FORBIDDEN GATES PART 2
By Thomas R. Horn
August 14, 2010
[Authors note: While this series will deal especially and extensively with the connection between emerging technology and evil-supernaturalism, we wish to launch the expose in earnest over the next few entries with the basics of “Spiritual Warfare 101.” The reason for this will become clearer as we start to peel back the onion layers into a dystopian nightmare most will find disquieting if not altogether shocking, yet necessary to understand.]
Theoden: “I will not risk open war.”
Aragorn: “Open war is upon you, whether you would risk it or not.” – J. R. R. Tolkien’s, Lord of the Rings
My wife and I learned in over 25 years inside the largest evangelical institution in the world that there is always subtle danger when writers who attempt to discuss evil supernaturalism focus too much on unnecessary and often wildly exaggerated and biblically unsupported characteristics. We’ve shuttered more than once at so-called authorities on spiritual warfare using their works to fascinate people with everything from the particular names of demons to their size, shape, skin color, hair color, number of digits and even the thickness of saliva dripping from their lips. While such details may seem innocuous enough or even entertaining in a “Stephen King-ish” sort of way, this practice can become unbalanced and antithetical to New Testament instructions, even opening doors into the imagination for mental and spiritual danger. It is therefore the goal of this work to help with only that material we believe is necessary to recognize the battle that all believers are engaged in, and to comprehend the nature of the tactics employed by our hidden enemy. As Theoden learned in the Lord of the Rings, we are in this war whether we want to be or not, so we need to be equipped and informed.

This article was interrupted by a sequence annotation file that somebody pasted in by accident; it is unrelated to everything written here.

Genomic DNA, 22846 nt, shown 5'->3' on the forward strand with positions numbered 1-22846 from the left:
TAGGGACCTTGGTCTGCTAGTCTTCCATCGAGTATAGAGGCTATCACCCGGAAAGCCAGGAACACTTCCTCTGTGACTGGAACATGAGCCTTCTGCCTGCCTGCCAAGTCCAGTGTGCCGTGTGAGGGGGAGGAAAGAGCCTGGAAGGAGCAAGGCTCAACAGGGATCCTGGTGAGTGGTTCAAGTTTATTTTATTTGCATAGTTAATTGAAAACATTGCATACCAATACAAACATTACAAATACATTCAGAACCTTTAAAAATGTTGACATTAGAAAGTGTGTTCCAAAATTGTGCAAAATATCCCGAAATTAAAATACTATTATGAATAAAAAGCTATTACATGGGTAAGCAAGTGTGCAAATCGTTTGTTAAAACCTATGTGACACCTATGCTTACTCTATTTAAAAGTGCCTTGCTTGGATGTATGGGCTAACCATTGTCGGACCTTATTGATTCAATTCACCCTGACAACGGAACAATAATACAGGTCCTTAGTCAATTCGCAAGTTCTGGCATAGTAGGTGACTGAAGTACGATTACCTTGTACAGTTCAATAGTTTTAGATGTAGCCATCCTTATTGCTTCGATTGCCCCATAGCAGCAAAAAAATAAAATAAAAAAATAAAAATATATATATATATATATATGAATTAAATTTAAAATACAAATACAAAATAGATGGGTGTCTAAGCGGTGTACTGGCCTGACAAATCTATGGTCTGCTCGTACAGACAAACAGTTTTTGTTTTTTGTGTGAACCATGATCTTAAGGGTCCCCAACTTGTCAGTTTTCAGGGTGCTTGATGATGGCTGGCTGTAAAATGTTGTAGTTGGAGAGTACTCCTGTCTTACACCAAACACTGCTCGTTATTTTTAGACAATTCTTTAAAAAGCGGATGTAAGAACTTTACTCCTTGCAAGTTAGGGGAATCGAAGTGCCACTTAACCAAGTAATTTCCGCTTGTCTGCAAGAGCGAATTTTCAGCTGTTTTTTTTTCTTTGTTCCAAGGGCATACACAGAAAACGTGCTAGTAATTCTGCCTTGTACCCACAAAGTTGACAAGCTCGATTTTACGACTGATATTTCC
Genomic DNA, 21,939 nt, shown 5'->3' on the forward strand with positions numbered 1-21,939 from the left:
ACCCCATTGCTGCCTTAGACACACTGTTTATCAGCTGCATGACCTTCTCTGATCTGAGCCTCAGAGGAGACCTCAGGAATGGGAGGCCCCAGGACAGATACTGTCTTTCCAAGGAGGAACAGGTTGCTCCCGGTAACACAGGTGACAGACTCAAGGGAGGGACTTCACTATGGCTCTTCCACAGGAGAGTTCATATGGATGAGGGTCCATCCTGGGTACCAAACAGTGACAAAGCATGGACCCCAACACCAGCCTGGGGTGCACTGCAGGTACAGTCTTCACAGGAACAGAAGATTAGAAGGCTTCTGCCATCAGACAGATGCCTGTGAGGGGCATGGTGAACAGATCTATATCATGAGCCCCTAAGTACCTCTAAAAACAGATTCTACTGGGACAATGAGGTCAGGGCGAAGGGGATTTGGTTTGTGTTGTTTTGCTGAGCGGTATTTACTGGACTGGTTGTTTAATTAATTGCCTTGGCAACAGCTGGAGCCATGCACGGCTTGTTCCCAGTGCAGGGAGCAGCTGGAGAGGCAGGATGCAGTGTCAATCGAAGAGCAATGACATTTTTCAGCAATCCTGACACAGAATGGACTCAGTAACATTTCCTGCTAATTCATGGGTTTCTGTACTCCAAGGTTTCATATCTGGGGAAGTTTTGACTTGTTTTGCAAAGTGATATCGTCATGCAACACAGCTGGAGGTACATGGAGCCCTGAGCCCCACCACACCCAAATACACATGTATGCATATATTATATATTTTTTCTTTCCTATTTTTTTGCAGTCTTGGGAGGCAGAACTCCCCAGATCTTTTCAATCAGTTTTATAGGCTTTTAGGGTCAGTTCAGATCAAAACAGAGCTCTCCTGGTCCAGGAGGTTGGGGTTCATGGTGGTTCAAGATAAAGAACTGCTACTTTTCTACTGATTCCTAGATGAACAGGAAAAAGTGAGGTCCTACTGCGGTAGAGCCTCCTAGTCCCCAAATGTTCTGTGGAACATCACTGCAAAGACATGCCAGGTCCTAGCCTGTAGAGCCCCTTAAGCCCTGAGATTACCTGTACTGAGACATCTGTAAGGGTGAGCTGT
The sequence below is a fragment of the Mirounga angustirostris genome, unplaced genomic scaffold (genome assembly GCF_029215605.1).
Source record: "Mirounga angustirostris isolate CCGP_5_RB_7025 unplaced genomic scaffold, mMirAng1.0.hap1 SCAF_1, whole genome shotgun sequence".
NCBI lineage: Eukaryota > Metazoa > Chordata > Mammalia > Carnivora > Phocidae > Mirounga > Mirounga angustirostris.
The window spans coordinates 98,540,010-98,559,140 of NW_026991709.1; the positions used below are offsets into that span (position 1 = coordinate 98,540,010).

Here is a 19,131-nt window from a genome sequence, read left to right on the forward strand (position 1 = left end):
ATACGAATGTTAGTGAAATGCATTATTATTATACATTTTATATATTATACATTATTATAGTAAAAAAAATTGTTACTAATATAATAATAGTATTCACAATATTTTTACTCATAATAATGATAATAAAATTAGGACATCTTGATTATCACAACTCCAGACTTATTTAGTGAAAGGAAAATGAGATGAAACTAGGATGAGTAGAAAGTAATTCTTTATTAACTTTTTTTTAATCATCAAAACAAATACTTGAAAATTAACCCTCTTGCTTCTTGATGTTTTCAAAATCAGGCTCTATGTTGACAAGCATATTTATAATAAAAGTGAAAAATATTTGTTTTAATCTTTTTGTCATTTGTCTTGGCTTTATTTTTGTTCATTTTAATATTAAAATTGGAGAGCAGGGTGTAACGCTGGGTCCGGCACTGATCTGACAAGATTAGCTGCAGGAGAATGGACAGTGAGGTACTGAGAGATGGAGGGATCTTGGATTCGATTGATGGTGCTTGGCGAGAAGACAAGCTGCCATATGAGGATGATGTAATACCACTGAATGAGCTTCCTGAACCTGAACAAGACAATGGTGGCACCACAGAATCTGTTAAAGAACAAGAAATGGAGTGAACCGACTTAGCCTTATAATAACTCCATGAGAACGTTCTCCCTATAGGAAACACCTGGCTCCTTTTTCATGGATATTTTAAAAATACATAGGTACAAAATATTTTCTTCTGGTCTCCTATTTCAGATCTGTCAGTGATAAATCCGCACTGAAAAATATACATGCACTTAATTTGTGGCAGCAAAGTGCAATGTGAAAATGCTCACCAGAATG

We shall never forget some years ago when Dr. David Yonggi Cho described for us in vivid detail how he learned the truth about such unseen intelligence, which among other things operates behind the scenes to obstruct the work of the ministry.
As a young preacher, Cho had gone into a small Korean community to pioneer a church. Soon he discovered, as is common throughout much of Korea, a temple dedicated to the city’s “guardian god” atop the highest local mountain. When the priests of the shrine learned that he was planning to start a missions outreach, they came to him infuriated, demanding that he leave the village. When he refused, they vowed to return and to put him, and any converts he won in the meantime, to death.
A few days later the priests were back, this time with a mob. The head priest, making sure the crowd was watching, called out, “Cho! Do you really believe that Jesus Christ is the same yesterday, today, and forever, and that he can still work miracles?”
Cho replied, “Yes, I do.”